Martin moved on his hands and knees, outlining the new Trump, taking care not to smudge what he had already done. Brand murmured in his ear, running a thumb across the knobs of his spine, as shapes flowered across the obsidian floor. It was like being inside a dream, everything in slow motion, intense and intimate.

Once, Martin had been the canvas upon which Brand had worked his art. Now, he was the brush with which Brand made his creation, moving as Brand instructed, mountains forming beneath his hands, forests unfurling down their slopes. Brand was lit with the strange ecstasy that seized him in these moments. He had wanted to redraw the entire universe, this world too small to contain his genius, his burning poet soul.

"Martin. Martin. Get up."

He became aware of cold stone pressed against his cheek. He tried to push himself to his elbows, but his hands would not support him. He was sapped of all energy, as though he had been navigating the Pattern, as though he had been hellriding through Shadow. "Rest a moment."

"You can't stop." Hands lifted him, relentless. "You began this thing. You have to finish it. Or you'll bleed out, and for nothing."

There had been another time when Brand held Martin, tied by a thread of blood, and he was unsure whether it was then or now. In his head, it became the same thing: drawn to Brand always, tattooed on his soul like the scar on his chest.

His vision blurred. Sweat dripped into his eyes. "Brand? I can't--"

Fingers caressed the nape of his neck. "Shh. You can. And you will."

His arm locked around Martin's shoulders, and his hand covered Martin's hand, so that Martin had no choice but to move with him, as they made this thing together.


Martin lay spent on the floor, exhausted beyond memory. Had it been like this for Oberon, aeons ago, when he first inscribed the Pattern with the Jewel of Judgment? Brand stroked his back, a pleased smile on his lips.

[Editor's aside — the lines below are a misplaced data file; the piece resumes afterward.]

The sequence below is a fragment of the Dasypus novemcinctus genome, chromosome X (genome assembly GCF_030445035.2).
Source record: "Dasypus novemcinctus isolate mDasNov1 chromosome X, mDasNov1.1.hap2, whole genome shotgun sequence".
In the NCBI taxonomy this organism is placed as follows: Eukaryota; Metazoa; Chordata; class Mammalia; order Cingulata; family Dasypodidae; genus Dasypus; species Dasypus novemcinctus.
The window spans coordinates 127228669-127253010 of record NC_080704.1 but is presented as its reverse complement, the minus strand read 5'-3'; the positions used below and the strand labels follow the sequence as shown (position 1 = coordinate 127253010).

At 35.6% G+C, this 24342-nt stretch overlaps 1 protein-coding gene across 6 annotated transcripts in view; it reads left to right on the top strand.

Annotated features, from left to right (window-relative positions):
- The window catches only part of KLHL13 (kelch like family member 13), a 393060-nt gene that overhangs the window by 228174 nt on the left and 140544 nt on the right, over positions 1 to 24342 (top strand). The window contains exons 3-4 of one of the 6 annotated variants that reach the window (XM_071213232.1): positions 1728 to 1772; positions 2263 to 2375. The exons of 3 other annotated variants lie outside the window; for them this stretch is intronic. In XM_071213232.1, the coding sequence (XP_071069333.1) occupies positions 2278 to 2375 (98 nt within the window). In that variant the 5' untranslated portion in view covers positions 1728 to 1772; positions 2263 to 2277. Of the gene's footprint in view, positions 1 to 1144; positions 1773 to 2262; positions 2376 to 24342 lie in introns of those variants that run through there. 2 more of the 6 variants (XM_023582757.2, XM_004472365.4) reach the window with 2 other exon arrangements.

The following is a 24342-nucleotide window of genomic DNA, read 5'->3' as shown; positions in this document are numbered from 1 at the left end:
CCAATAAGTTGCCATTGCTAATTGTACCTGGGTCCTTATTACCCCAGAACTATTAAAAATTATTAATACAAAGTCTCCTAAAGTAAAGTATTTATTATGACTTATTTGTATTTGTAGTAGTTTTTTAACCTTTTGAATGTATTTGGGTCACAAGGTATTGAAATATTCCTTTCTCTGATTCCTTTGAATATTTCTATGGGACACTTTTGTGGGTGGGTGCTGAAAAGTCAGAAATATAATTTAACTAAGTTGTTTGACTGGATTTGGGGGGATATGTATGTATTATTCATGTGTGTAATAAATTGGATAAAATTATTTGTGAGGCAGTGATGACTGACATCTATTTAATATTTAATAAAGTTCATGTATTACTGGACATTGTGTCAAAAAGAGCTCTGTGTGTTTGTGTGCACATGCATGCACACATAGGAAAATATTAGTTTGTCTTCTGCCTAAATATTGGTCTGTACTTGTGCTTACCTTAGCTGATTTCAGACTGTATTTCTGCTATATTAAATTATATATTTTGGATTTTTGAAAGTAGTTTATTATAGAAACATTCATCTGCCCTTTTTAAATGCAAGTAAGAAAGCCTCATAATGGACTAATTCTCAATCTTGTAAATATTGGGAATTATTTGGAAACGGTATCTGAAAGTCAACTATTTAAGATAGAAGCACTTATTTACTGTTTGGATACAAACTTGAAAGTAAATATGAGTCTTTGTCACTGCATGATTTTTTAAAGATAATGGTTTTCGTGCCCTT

The wild beat of wings made Martin lift his head. Sulphur gusted into the cavern as the demon stepped inside, horns scraping the ceiling, claws gouging the stone. Others landed on the ledge outside, one by one, shuddering the floor. Martin struggled to sit up, seeking his dagger.

"Rest easy, Martin," Brand said. "He is an ally."

Martin didn't understand, and then he did. It had been a ruse earlier. They were working together. The bottom fell out of his stomach. Did Brand intend to lead these hordes through the blood Trump to Kolvir? Into the heart of Amber itself?

"We have a bargain, he and I," Brand said, in confirmation.


"You should know better by now. The most dangerous thing here is me." Brand added a beatific smile: an infernal angel, haloed in hellish light. "When you gaze long into an abyss, the abyss also gazes into you."

"Brand," Martin said. "Please."

"What do you think, Martin? Shall I take my army and go? Seize Amber and conquer Shadow, leaving you here like this?"

Martin gathered himself. Another test. But he knew the answers now. He returned that unfathomable gaze with steady resolve. "What does not kill me, makes me stronger."

He would survive this, whatever happened. He knew himself now, knew his limits, knew they were expanding, like the borders of the universe itself.

Brand leaned close, eyes alight. "Oh, yes," he murmured. "And you have grown strong and fine. Grown into everything I had wished for." He caressed Martin's hair, then lifted him to his feet.

"I promised them freedom in return for their aid here. That's all."

Brand walked him to the Trump, and Martin leaned against him, and the demon hordes followed in their wake.


They appeared at the foot of Kolvir, the leaves of Arden rustling overhead. Brand settled Martin against the bole of a tree. Hounds bayed in the distance.

"Help will be along soon," Brand said, patting his shoulder. "But I must leave you here. I hardly expect I will be welcomed with open arms."

"Wait," Martin said. "I have something for you."

He reached inside his jacket. Brand tensed. But Martin drew out the old Trump of himself, and tossed it to Brand. It was still torn through with a knife cut. Martin had not the art to mend it. Only one person did.

As Brand recognised it, a stunned look appeared on his face. Martin shot him a crooked smile. "Call me."

- fin -